Blood rushed up Russel’s spin, just like when Sherry said something the wrong way. Only it bounced off something about midway, splashing around his gut, giving him the sensation he needed to belch. It dawned on Russel he’d never met a druggist so interested in someone’s health and well-being. Jerry just asked for the payment.
“Yeah, she’s a worrier.”
“I’ve told her she needs to stop fretting over everything, but bless her heart, she just can’t. That will be ten seventy-three.”
Russel removed his wallet and handed the man some cash.
“Where’s Jerry?” he asked while the man typed on the register.
“At home, I suspect. He doesn’t work on Saturdays anymore, unless I’m gone.”
“And what’s your name?” Russel said gruffly.
Russel meant for it to sound rude, and the man glanced up at Russel as if accepting an apology to follow. Russel wasn’t giving one.
“Alan. I don’t believe we’ve met before. But your wife talks about you at the dentist office.”
Alan the adulterous, Russel thought as Alan handed him his change.
“No, we haven’t met. When did you start working here?”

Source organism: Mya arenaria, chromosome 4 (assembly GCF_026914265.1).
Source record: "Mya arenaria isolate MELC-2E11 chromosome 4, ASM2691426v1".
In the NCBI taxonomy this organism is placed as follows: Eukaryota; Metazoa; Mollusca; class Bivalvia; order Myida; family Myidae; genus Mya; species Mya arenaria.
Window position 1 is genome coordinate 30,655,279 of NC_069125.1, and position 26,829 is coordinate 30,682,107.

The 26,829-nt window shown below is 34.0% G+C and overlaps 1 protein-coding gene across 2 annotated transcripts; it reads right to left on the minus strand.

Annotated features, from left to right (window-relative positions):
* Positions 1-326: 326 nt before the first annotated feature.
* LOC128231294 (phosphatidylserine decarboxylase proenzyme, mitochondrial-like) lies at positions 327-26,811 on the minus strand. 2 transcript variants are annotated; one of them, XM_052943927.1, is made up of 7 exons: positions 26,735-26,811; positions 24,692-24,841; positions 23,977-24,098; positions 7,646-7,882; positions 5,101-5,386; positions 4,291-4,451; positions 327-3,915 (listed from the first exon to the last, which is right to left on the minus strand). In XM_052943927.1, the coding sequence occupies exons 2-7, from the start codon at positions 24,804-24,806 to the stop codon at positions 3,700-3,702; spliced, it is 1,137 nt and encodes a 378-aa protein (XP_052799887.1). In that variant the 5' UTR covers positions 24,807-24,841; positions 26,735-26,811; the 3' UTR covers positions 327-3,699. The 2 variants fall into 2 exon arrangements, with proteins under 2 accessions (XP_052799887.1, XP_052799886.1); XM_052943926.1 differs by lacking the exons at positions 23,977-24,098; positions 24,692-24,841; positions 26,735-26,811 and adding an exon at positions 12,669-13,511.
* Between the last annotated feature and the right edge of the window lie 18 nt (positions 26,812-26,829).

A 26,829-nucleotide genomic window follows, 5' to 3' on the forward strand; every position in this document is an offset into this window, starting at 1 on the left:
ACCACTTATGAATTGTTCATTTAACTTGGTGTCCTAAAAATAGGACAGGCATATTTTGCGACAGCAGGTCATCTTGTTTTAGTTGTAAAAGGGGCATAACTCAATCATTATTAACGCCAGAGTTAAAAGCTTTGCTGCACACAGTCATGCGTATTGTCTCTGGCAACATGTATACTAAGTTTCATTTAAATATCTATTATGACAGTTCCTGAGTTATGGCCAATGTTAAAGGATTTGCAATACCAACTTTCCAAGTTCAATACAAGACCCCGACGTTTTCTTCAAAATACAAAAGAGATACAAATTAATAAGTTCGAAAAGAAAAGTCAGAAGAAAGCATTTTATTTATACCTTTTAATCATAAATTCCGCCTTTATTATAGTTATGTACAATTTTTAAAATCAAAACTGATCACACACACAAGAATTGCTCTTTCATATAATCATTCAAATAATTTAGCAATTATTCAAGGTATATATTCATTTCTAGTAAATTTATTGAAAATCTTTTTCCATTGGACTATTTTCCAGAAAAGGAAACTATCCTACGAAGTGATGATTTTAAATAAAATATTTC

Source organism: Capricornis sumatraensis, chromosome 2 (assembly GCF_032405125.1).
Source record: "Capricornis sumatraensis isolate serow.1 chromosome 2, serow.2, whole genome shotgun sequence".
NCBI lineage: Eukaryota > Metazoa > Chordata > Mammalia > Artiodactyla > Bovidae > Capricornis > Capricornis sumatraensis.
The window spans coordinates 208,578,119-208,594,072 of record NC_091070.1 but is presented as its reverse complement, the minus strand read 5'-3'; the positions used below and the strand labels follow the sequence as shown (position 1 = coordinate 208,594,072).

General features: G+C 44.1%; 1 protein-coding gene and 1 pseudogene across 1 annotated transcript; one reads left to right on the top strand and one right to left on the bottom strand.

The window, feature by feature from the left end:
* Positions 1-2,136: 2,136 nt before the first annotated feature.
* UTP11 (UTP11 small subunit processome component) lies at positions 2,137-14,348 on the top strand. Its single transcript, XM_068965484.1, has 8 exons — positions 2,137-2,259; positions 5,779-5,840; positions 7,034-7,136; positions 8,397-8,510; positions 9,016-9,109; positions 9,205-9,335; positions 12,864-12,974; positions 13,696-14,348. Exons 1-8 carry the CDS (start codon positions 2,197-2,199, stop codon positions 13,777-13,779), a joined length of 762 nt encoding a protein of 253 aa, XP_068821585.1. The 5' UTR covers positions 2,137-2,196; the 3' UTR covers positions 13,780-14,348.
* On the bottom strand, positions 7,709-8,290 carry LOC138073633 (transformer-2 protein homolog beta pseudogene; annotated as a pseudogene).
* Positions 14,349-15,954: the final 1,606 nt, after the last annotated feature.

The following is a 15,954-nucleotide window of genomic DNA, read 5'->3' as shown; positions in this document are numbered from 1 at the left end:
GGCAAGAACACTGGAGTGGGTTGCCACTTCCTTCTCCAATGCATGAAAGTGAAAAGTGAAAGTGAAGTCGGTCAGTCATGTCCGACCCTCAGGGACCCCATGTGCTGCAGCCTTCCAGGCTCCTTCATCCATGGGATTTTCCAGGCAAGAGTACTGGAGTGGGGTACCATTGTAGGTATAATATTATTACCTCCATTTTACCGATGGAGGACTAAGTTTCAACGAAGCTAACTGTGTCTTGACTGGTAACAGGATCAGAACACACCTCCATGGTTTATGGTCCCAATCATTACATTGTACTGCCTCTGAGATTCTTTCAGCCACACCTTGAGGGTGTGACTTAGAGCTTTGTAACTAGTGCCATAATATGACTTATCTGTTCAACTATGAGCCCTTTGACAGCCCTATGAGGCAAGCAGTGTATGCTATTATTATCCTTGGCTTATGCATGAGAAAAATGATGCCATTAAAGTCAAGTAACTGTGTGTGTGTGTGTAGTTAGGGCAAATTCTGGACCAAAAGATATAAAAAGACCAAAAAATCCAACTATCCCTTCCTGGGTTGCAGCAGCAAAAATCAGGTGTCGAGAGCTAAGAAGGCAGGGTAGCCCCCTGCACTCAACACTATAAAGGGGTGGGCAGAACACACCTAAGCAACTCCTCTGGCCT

“Be a year in May.”
“And you know my wife.”
“That’s right. She was very sweet to me when I had a cavity filled. Only Dr. Twigg had some trouble with the bite, and I had to go back several times for him to get it right. Sherry always sat and talked with me. She said you looked like a young Baxter Black. I didn’t know who that was until I Googled it later. She was right.”
Russel had pictured a muscled-up hunk screwing his wife. Alan resembled a starved mouse who couldn’t find clothes small enough to fit right.
“Well, I guess,” Russel said, turning to leave.
“Tell Sherry I said hi.”
Russel just nodded and headed for the door. He walked across the shiny, waxed floor, wishing he’d been covered in cow shit up to his neck, that the shit would have come off in big flakes for Alan to clean up.
Katie was pouring all she had left into the streets of the small town as Russel entered his Jeep. Soaked, he took off his cowboy hat, throwing it in the passenger seat, followed by the laxative, which bounced into the floor.
“Damn whore,” he muttered.
He pictured Alan naked with his wife, their bodies rooting around like two starved pigs wrestling for an acorn. He fired the Jeep to life, reversed as fast as he dared into the empty street, stomped on the brake, and slammed it into gear, speeding off in the rain.
“Damn whore. Damn rain. Damn town. Damn everything!” he shouted. He knew she’d screwed someone. Alan. God, how could he have been so stupid? The blood that had splashed around in his gut was now filling up around his neck, working toward his eyeballs.
The Jeep flew down the streets of town, its tires smacking through the built-up pools as the tire treads filled with water. Russel could feel the Jeep losing traction, hydroplaning, threatening to lose control. He didn’t care. He had to get home.